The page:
● The “Two-Men-Exiting-the-Dojo” Test. If you ever find yourself standing outside a school of martial arts (dojo) with a hankering for a fight, and you see two possible sparring partners exiting the school, here is the money-back-guaranteed method for determining which guy has the 3rd. degree black-belt (i.e. the sensei [teacher] who runs the dojo), and which guy has taken less than a dozen lessons at the school: The guy to pick a fight with (i.e. NOT the sensei) will likely be wearing a Ninja outfit or a jacket with the school’s logo or some Asian symbols on it. That’s the guy with 12 lessons under his white-belt who is saying to the world, “WHEN I have a black-belt…” or “I will have a black-belt some day so be careful!” The sensei doesn’t need the external accoutrement of strength & power because he has an authentic “big stick” that he earned (represented by a black-belt). As a consequence, the sensei will be dressed comfortably (e.g. in California, expect him to be in jeans and a T-shirt).
● The Leona Helmsley Test. You remember “The Queen of Mean,” don’t you? The former real estate agent who married real estate mogul Harry Helmsley and inherited his empire when he died? Marrying money does not give you an inner (“big stick”) sense of strength since it is irrelevant to the attributes that comprise an authentic sense of self-esteem. Lacking an authentic “big stick,” Leona acted just like a candidate who says, “WHEN I am elected President” before the election. One day she haughtily proclaimed, “Only the little people pay taxes.” Why did she say it? Who was she attempting to convince that she was not a “little person”? Was she engaging in a “Whistle A Happy Tune” self-help strategy? Did she believe, “the more I fool the people I fear, I fool myself as well”? It sure seems that way since Leona voiced her view of what differentiates “little” from “BIG” people to one of her domestic workers. Not only did this woman pay taxes, she most likely declared income that was less than Leona spent each year on dog food. [Despite being one of the little people, this woman was smart enough to “drop a dime” on her boss.]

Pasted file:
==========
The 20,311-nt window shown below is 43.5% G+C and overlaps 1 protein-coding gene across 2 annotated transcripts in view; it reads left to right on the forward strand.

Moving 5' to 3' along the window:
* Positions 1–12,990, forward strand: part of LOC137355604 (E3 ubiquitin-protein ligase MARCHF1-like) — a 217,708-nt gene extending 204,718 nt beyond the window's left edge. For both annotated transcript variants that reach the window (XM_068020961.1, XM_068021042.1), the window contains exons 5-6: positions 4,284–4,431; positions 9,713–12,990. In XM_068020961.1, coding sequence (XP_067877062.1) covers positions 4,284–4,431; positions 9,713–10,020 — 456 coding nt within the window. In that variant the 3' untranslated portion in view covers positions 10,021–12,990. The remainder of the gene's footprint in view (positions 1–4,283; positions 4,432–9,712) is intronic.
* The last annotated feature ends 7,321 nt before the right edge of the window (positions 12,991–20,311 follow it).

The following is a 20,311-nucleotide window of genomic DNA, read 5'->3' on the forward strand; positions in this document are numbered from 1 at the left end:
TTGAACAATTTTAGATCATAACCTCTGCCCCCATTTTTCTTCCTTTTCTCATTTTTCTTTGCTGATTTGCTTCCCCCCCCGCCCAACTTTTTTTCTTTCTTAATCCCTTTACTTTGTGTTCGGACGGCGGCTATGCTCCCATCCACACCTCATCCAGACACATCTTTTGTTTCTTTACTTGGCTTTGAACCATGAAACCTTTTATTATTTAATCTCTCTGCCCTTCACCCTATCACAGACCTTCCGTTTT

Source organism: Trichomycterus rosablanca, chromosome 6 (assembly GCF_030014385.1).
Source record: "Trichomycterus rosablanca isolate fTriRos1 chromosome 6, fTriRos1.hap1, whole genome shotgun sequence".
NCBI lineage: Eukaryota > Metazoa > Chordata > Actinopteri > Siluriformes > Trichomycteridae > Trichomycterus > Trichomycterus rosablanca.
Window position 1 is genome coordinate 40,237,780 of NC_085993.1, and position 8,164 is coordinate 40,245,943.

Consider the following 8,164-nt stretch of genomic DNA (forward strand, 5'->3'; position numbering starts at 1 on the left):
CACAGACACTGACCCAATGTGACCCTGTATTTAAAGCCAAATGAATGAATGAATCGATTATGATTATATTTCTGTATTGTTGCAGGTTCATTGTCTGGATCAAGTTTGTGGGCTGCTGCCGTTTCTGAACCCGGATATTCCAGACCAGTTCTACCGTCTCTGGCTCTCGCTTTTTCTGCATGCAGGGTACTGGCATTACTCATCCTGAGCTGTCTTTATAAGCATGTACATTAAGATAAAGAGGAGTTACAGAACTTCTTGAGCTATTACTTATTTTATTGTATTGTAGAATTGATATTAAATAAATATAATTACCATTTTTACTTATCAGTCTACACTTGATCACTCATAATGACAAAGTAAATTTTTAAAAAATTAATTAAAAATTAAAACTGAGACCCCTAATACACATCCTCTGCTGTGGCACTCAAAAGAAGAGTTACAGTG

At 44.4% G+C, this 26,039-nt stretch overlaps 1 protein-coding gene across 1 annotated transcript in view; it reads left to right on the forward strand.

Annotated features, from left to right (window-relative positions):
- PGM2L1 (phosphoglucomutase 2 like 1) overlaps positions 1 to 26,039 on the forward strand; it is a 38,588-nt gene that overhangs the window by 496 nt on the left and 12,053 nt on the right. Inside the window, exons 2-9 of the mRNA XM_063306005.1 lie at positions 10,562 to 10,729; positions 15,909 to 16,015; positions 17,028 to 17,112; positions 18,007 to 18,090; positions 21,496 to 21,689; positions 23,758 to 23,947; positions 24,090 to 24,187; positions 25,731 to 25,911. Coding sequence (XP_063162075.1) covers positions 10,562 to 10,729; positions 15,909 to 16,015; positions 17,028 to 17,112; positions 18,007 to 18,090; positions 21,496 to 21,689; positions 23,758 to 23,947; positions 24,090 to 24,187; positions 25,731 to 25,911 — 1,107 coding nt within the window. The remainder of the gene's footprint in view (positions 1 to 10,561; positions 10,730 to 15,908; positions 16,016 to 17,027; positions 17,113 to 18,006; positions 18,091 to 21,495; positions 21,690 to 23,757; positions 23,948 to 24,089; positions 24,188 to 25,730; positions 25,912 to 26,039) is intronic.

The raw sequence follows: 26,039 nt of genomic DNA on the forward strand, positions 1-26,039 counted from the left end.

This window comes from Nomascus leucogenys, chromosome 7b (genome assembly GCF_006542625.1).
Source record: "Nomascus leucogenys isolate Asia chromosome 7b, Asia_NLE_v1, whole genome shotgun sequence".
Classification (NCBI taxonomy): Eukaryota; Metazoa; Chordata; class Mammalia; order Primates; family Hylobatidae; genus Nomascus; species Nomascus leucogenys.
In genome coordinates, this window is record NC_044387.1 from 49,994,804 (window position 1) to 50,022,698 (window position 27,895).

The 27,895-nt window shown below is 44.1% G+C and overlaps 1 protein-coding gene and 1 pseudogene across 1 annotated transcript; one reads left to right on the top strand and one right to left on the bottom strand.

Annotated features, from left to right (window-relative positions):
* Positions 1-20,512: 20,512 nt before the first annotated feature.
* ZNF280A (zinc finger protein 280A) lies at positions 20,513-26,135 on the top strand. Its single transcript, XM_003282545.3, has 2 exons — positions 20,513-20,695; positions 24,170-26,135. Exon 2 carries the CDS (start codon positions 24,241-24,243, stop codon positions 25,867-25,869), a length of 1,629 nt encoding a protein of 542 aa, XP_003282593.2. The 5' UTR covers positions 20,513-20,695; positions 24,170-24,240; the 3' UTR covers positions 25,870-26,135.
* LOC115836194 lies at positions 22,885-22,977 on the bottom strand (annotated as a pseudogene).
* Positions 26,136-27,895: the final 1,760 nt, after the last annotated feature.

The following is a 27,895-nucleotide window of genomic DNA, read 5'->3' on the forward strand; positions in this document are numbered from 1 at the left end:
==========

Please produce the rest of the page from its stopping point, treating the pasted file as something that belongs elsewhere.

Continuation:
To use the Leona Helmsley Test I always dine with job candidates I’m vetting (and with coaching clients, as well) to see how they treat “little people” (e.g. bartenders, waiters, etc.) in restaurants. If they act like Leona did I know –with virtually 100% certainty— that regardless of how they talk, they are not carrying a “big stick.”
As always, you will decide if my vetting process has merit, and who gets your vote. As I see things, those who carry “big sticks” have too much self-respect and respect for others to presume the outcome of a fight before they step into the ring for 15 grueling rounds of combat. Guys in denial about how easy it is to get knocked-out in a championship fight should, for my money, suffer that fate.